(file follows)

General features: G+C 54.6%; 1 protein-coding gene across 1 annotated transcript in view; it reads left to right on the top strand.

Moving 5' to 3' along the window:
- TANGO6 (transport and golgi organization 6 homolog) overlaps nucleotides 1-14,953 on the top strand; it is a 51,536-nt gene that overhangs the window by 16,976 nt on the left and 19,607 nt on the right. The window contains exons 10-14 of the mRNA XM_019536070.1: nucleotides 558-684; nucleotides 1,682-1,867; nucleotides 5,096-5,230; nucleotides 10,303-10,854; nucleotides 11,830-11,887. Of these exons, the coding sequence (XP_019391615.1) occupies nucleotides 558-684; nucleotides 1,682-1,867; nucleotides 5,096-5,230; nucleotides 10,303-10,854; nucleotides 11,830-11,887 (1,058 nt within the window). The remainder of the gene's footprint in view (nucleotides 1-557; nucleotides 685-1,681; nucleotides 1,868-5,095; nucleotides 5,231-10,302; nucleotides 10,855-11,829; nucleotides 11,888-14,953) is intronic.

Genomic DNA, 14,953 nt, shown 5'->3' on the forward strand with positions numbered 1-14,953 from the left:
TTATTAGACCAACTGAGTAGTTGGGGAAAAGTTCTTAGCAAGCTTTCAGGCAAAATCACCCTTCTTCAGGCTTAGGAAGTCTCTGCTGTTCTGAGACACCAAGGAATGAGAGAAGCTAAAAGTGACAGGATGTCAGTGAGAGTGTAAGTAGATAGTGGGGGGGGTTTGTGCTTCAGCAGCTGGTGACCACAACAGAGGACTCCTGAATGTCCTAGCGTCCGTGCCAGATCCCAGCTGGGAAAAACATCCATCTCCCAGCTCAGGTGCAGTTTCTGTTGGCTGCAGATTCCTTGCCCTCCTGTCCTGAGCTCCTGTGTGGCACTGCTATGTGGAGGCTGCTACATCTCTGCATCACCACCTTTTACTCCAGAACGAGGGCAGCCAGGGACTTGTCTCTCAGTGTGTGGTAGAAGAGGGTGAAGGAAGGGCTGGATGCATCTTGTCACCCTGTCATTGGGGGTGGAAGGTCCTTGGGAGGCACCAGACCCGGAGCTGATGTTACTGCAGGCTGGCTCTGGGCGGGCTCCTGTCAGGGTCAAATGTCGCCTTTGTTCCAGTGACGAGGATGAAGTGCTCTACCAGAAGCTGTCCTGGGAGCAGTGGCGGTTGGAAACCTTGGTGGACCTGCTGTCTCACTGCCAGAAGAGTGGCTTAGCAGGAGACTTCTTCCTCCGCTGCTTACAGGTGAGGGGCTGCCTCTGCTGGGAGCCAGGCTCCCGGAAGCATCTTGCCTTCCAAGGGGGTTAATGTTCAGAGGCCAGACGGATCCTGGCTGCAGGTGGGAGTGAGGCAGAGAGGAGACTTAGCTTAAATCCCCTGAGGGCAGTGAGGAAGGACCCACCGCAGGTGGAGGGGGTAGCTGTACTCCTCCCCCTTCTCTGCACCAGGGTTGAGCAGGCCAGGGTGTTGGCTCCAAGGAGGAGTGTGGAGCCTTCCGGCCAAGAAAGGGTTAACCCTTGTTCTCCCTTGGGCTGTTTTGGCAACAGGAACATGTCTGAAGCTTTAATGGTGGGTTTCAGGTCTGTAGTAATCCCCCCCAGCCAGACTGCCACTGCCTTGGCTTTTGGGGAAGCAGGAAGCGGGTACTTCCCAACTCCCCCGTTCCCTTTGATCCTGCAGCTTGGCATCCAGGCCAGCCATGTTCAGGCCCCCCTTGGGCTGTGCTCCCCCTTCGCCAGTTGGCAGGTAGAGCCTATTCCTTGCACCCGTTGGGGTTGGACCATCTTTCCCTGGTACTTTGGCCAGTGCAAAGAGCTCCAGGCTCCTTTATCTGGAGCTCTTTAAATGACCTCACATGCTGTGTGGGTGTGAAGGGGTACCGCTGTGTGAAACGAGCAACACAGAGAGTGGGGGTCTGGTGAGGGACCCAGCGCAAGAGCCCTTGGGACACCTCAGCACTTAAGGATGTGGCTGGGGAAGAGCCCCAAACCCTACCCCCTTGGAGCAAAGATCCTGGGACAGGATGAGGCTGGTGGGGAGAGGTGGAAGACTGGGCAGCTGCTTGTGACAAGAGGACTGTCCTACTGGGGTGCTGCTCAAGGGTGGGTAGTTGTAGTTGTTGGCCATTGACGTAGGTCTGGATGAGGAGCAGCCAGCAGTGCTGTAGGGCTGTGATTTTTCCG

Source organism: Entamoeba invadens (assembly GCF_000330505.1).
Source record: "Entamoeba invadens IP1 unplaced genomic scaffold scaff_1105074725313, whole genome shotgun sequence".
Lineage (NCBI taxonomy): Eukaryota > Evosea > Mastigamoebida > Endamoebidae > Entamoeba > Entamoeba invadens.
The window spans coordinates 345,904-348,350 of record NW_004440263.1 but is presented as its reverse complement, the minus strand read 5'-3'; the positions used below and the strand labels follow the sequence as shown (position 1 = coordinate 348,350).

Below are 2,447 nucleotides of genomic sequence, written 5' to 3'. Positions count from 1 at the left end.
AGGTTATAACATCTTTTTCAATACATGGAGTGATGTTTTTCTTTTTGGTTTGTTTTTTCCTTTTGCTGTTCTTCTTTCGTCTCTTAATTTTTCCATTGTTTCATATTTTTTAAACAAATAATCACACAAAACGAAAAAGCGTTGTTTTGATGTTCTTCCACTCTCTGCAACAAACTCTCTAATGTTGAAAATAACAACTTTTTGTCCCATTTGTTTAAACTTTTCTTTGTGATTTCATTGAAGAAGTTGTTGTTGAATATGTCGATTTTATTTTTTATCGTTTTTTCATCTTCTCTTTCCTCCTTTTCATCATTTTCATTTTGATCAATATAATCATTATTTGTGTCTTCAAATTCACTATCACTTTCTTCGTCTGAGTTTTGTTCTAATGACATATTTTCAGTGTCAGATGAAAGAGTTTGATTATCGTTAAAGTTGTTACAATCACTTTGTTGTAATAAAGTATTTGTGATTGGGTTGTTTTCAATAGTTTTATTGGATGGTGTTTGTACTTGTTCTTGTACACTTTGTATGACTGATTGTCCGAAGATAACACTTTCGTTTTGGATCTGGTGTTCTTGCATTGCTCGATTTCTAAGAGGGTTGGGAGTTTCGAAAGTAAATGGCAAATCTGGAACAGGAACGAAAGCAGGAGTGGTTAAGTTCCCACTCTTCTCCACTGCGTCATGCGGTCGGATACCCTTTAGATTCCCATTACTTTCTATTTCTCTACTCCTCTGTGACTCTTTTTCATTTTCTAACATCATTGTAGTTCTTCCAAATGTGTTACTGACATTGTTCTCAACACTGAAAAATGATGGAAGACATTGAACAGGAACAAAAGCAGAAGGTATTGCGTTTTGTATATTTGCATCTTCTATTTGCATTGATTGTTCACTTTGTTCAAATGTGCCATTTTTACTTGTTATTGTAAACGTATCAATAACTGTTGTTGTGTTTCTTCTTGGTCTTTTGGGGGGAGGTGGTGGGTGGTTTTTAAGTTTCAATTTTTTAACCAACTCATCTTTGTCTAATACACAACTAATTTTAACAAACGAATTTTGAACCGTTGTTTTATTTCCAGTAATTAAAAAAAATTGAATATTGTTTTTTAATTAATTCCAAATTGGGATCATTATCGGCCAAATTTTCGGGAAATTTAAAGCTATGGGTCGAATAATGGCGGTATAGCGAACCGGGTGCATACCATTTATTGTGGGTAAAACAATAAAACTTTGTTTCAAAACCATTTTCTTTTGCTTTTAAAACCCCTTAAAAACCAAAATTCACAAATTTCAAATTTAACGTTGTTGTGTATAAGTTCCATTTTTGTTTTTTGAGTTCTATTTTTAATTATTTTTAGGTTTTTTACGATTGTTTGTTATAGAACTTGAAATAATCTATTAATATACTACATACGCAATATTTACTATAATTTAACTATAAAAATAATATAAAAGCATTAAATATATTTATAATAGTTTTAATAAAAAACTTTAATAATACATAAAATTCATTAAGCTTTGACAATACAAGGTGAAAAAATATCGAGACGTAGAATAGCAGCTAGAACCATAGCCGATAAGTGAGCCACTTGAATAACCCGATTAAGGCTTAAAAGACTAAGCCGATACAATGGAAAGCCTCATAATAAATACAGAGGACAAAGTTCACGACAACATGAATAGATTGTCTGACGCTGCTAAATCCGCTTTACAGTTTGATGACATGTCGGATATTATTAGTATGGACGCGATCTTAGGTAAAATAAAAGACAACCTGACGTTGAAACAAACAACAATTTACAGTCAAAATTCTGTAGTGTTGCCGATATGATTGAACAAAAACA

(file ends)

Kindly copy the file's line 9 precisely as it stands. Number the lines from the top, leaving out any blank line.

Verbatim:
The window spans coordinates 345,904-348,350 of record NW_004440263.1 but is presented as its reverse complement, the minus strand read 5'-3'; the positions used below and the strand labels follow the sequence as shown (position 1 = coordinate 348,350).